Consortium remains loyal to the acquisition of West Ham United



According to recent reports from the London stadium, West Ham United owner David Sullivan has turned down a “ridiculous” tentative offer to take over the North London team, claiming he has “no inclination” to a consortium under the leadership of retired Queens Park to act Rangers chairman Philip Beard.

The Hammers’ longtime students have had a violent relationship with the two Davids over the past few years. The competition started after the Hammers moved to London Stadium in 2016 and the anti-board protests have not stopped since then. The last came after Grady Diangana was shipped to West Brom.

Viewers’ urge to give cash benefits to David Moyes in the transfer windows has not been heard, and Sullivan and Gold may be digging their graves if the practice continues. After the establishment and aftermath of the European Super League last summer, the club’s presidents are aware of the powers in the hands of the spectators and Sullivan and Gold would not want to play with fire if their stance on the consortium did not change.


The Hammers is owned by two wealthy businessmen, Welsh industrialist David Sullivan and British entrepreneur David Gold. While Gold has remained silent about the situation, Sullivan has spoken out in the media for the consortium a few times.

In the first few months of this year, an American consortium proposed taking over the Hammers after the English club struggled with a brawl between owners and fans. The American consortium, which is considering a takeover of West Ham, was again rejected after its original proposal with a £ 400 million bid in late February.

After stalling with a £ 350 million introductory proposal in early August, prospective buyers associated with US athletics should not be discouraged. The company is still keen to buy West Ham United and complete the long-awaited acquisition of the Hammers, controlled by David Gold and David Sullivan, who have expressed their feelings through a larger offer.

Their second offer was not enough to get West Ham to sell. Although Sullivan’s and Gold’s popularity with fans has declined since moving to the London Stadium in 2016, it will require a bigger payment to get them to change their minds.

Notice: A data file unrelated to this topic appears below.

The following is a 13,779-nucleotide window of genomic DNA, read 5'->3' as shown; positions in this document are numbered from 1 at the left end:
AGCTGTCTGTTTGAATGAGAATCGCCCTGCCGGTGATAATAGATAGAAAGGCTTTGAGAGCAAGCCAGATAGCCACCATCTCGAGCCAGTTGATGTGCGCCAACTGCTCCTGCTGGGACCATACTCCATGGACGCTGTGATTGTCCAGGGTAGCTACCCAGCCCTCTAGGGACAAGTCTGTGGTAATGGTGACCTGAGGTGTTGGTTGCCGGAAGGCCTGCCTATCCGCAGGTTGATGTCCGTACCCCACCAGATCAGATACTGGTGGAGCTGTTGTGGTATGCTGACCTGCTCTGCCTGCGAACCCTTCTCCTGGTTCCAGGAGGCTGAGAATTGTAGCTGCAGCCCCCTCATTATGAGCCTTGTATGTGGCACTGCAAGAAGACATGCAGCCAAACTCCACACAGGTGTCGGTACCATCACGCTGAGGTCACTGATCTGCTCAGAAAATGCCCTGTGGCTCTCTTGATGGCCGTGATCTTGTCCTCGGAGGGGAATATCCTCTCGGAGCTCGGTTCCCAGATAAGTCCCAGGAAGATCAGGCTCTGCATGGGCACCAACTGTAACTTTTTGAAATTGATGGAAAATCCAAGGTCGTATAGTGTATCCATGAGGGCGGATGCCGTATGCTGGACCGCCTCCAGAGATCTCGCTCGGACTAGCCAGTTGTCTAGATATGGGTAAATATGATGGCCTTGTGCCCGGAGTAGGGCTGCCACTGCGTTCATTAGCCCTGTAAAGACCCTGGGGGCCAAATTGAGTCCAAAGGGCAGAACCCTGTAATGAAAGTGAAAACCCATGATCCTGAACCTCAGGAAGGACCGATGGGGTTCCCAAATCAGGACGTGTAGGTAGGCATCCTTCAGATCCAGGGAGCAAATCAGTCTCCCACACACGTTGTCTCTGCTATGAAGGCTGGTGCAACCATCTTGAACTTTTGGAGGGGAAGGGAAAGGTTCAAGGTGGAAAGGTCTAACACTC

Beard’s coalition made an indirect offer in February and was ready to make an offer valued at more than £ 400 million. It is still thinking about its next step after maintaining its enthusiasm in the organization.

However, it seems like it is wasting its time. “The offer was ridiculous” Sullivan explains. “They never presented proof of funding and wanted to raise funds to close the deal.”

According to Sullivan, the purchase was a “Real estate proposal, not a footballer, “and the” vague proposal was not in the greatest advantage of West Ham, its investors, or its fans. “

After Sam Johnstone got a decent price for the West Brom shot stopper, the championship team rejected it outright.

However, Sullivan said: “At no point did you mention that there was money available for new players. “

Despite the brawls with the crowd, Sullivan said: “We are not in the mood to sell the club, we are approached by many strange and wonderful people who lack the money and who have no experience in running a football club.

Sullivan stated that due to Beard’s lack of funds, the proposal was invalid and, although he did a great job at QPR, the leadership of a Premier League team was above his ranks.

“Mr. Beard has done an exceptional job at QPR working with Tony Fernandes. Since he did so well there, he undoubtedly wanted to repeat the success at West Ham.


“It is not my intention to have a public debate on David Sullivan’s comments last week, but on advice it is necessary to correct unhelpful and inaccurate statements,” Beard exclaimed in the statement.

“In response to David Sullivan’s comments on the nature and value of the Consortium’s offer, I can confirm that a formal offer was made, which was the number David Sullivan initially requested. Our lawyers in town were hired and proof of funding was presented to David Sullivan. “

According to Beard, Sullivan’s reputation for “the proposal is not for the fans” is just a publicity stunt and the businessman’s only goal was to cut an immense amount of pounds off the offer.

“At no point were we asked to provide any further information on our football strategy. I knew David Sullivan’s only focus was on price.

He also stated that his coalition could correct the current owner’s mistakes and rebuild the vision that shrouds the London stadium.

“We remain committed to pursuing opportunities to buy the club. We have been actively working on this for over six months and have a strong vision for the club, the London Stadium and its place throughout the Olympic Park. Behind him are prominent figures in the sport as well as West Ham legends who love the club and want to play a role in its development. “

He concluded by explaining how the consortium’s roadmap is to build the North London Club from the ground up with the help of former Hammers and various football experts. While giving manager David Moyes the freedom to invest money in the transfer window.

“We wholeheartedly welcome your support and hope that together we will have the opportunity to realize the project we have planned